A detailed comparison of the bands near the Fermi level between experiment and theory is presented in Fig. 2a for singlelayer TiSe_{2}, where the calculated bands are shown as blue dashed curves and are aligned in energy by matching the Ti 3d band bottom or Se 4p band top where appropriate. The corresponding results for bulk TiSe_{2} (Fig. 2b) in both the normal and CDW phases reveal similar behaviour: a small positive gap for the normal phase becomes larger for the CDW phase. One notable difference is that folding of the Se 4p bands is evident for the normal phase of the bulk crystal, which has been reported before and attributed to fluctuation effects^{16}. No such folded bands are observed for the singlelayer sample in the normal phase. Constantenergy ARPES contours (Fig. 2c) at energy of −1.0 eV for the bulk and singlelayer samples in the CDW phase are similar because the bulk material is quasi2D, but there are also clear differences. The pronounced warping for the bulk case can be attributed to interlayer coupling effects. We have performed band mapping along k_{z} over a wide range by scanning the incident photon energy over 30–80 eV for the ARPES measurements of the singlelayer sample. The results for the Se 4p states at the point in the CDW phase (Fig. 2d) show no detectable energy dispersion, in agreement with the 2D nature of the system.
Temperature dependence of the bandgap
A temperature scan of the bands near and (Fig. 3) reveals variations of the band positions and the intensities of the folded bands. The energy gap is extracted from the data, and the square of the energy gap, plotted as a function of T (Fig. 4), shows that the gap becomes smaller as T increases and saturates to a constant value above a transition temperature T_{C}=232 K. It is interesting to note that the square of the energy gap follows closely a linear behaviour for T near but below T_{C}, as indicated by the reddashed line:
which suggests a meanfield behaviour. The blue solid curve is a fit to the data using a semiphenomenological BCS gap equation based on the meanfield theory:
where A=1.16 is a proportional constant and T_{C}=232±5 K. Equation (2) reduces to equation (1) for T near T_{C}. The observed meanfield behaviour is not surprising because quantum fluctuation effects are negligible compared with thermal fluctuation effects considering the high T_{C} value for this system.
Discussion
CDW transitions are often attributed to Fermi surface nesting, but with the existence of a bandgap in both the normal and CDW phases there is no nesting in the present case. Our firstprinciples calculations show that the gap widens with an increasing (2 × 2) distortion because of the lifting of the conduction band degeneracy that couples indirectly to the valance bands^{17}. The larger gap pushes the occupied Se 4p states to lower energies, resulting in total energylowering initially, but this process is soon counteracted by other effects such as an increase in elastic energy. The calculated Ti displacement in the CDW phase of monolayer TiSe_{2} is about 2.5% of the calculated lattice constant (a=3.538 Å), which is very close to the value of 2.4% in the bulk as measured by neutron scattering^{10}. The fact that our HSE calculations show the (2 × 2) phase to be the ground state at T=0 indicates that the CDW phase is entirely a band structure effect. There is no need to invoke additional or exotic manybody interactions beyond the HSE exchange and correlation effects.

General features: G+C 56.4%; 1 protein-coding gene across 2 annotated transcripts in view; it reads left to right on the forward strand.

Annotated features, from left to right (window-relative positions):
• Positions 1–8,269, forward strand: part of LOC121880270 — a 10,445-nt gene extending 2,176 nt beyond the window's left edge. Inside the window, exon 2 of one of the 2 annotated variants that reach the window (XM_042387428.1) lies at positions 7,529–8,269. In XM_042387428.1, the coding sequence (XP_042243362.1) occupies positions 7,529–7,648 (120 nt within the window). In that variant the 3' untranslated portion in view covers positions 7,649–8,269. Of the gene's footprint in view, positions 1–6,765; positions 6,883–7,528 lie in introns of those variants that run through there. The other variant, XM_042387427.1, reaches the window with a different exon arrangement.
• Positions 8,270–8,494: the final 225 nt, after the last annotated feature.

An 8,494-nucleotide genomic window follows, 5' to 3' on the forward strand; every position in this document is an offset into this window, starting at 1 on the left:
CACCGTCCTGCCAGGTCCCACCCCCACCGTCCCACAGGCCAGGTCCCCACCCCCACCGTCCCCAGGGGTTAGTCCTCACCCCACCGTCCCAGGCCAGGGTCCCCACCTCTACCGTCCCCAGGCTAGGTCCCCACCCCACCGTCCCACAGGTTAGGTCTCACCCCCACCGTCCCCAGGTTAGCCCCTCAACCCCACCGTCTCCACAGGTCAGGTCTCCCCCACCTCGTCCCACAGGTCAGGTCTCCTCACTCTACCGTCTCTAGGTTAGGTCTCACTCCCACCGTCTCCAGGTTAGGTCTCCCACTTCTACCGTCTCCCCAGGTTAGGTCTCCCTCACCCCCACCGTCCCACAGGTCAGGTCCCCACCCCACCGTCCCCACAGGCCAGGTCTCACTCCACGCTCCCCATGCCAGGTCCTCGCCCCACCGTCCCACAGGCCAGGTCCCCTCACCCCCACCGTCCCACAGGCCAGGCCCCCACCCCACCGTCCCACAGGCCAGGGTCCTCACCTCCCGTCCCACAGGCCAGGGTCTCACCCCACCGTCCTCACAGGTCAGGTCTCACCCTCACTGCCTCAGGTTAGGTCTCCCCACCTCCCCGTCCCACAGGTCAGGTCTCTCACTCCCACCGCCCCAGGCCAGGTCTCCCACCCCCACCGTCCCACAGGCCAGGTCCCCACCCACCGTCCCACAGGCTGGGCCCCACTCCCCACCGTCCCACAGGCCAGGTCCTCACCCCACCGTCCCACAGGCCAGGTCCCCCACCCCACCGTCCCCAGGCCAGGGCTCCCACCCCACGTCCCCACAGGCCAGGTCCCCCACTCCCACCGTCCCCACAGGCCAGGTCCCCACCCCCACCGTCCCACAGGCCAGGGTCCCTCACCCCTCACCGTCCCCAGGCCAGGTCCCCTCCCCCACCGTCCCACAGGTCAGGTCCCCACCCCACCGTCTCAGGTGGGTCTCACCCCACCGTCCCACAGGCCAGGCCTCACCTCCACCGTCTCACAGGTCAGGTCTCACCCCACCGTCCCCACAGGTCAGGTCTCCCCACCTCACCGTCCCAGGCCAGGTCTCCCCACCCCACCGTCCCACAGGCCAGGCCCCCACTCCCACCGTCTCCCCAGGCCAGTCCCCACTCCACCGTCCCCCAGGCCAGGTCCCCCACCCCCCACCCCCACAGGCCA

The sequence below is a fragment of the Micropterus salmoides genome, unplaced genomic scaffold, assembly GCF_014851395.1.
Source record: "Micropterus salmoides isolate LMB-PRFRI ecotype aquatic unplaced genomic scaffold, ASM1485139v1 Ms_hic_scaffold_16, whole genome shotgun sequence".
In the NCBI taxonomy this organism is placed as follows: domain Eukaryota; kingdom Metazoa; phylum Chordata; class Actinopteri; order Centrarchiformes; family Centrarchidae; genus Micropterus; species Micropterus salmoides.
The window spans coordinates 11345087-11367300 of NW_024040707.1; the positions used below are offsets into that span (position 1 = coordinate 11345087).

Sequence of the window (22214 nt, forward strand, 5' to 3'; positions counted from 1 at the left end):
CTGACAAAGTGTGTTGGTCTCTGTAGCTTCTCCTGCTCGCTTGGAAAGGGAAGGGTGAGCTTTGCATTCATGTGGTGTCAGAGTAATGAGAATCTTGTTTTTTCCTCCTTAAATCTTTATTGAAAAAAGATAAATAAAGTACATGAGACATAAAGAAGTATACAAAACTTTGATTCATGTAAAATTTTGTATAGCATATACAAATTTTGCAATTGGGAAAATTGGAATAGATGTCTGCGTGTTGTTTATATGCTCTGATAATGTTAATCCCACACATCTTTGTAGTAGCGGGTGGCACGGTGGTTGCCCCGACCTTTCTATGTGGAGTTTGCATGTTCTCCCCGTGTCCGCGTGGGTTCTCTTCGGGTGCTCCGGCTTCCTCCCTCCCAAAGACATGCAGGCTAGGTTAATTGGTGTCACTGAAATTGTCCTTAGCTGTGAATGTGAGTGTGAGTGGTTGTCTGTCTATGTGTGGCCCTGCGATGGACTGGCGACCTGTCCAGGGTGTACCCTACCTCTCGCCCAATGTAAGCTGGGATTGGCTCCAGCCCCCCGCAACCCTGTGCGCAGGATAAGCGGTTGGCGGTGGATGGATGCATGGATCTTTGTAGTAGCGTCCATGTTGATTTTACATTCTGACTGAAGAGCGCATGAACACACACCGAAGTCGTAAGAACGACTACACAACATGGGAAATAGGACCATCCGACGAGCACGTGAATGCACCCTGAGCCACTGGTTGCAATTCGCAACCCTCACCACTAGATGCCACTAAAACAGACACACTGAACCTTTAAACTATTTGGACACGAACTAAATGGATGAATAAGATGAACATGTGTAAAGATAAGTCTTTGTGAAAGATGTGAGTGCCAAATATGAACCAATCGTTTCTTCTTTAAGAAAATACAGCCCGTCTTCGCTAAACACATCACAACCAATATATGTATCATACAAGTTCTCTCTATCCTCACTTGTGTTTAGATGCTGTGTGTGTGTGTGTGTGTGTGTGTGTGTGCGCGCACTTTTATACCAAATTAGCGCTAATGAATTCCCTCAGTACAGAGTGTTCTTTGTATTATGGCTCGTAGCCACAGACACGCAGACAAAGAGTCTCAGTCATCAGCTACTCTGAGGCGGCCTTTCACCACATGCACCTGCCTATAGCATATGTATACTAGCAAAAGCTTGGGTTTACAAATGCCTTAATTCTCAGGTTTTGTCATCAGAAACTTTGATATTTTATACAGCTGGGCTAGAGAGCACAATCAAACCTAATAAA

The question is then what drives the system into the (1 × 1) structure at higher temperatures. Like the Jahn–Teller and ferromagnetic transitions, CDW transitions can be described as a result of spontaneous symmetry breaking. For TiSe_{2}, the transition involves atomic displacements that can be spatially reversed to yield a configuration with the same total energy but separated from the original configuration by an energy barrier. At low temperatures, the system is frozen in one of the two configurations. At higher temperatures, thermal effects (or phonon entropy effects) allow the system to fluctuate between the two configurations, resulting in average zero atomic displacements or a (1 × 1) structure on average. The physics is very similar for the different types of phase transitions, and indeed, the same meanfield behaviour is observed for the singlelayer TiSe_{2}.
The enhanced T_{C} for the singlelayer TiSe_{2} relative to the bulk indicates that the CDW phase in the single layer is more robust^{18}. This is perhaps not surprising in view of the weak van der Waals coupling between layers in bulk crystals. An important implication is an anisotropic order parameter in the bulk. Presumably, the CDW order along z melts at T just above the bulk T_{C}=200 K, but the individual TiSe_{2} molecular layers remain in the (2 × 2) phase. The layers are, however, no longer phase locked, resulting in an overall (1 × 1 × 1) configuration on average. Nevertheless, the persistence of (2 × 2) of the individual layers can give rise to (2 × 2) band folding above bulk T_{C} as seen in Fig. 2b. Note that the singlelayer T_{C}=232 K determined here is for the layer sitting on a grapheneterminated SiC. It is not necessarily the same as that for a freestanding layer or a layer embedded in bulk TiSe_{2}. The random interface potential caused by the lattice mismatch between graphene and TiSe_{2} could suppress the CDW T_{C} relative to the other cases. In our experiment on the single layer, evidence of bandfolding disappears completely at T greater than the singlelayer T_{C} (Fig. 2a). This is consistent with a single order parameter, as opposed to the bulk case.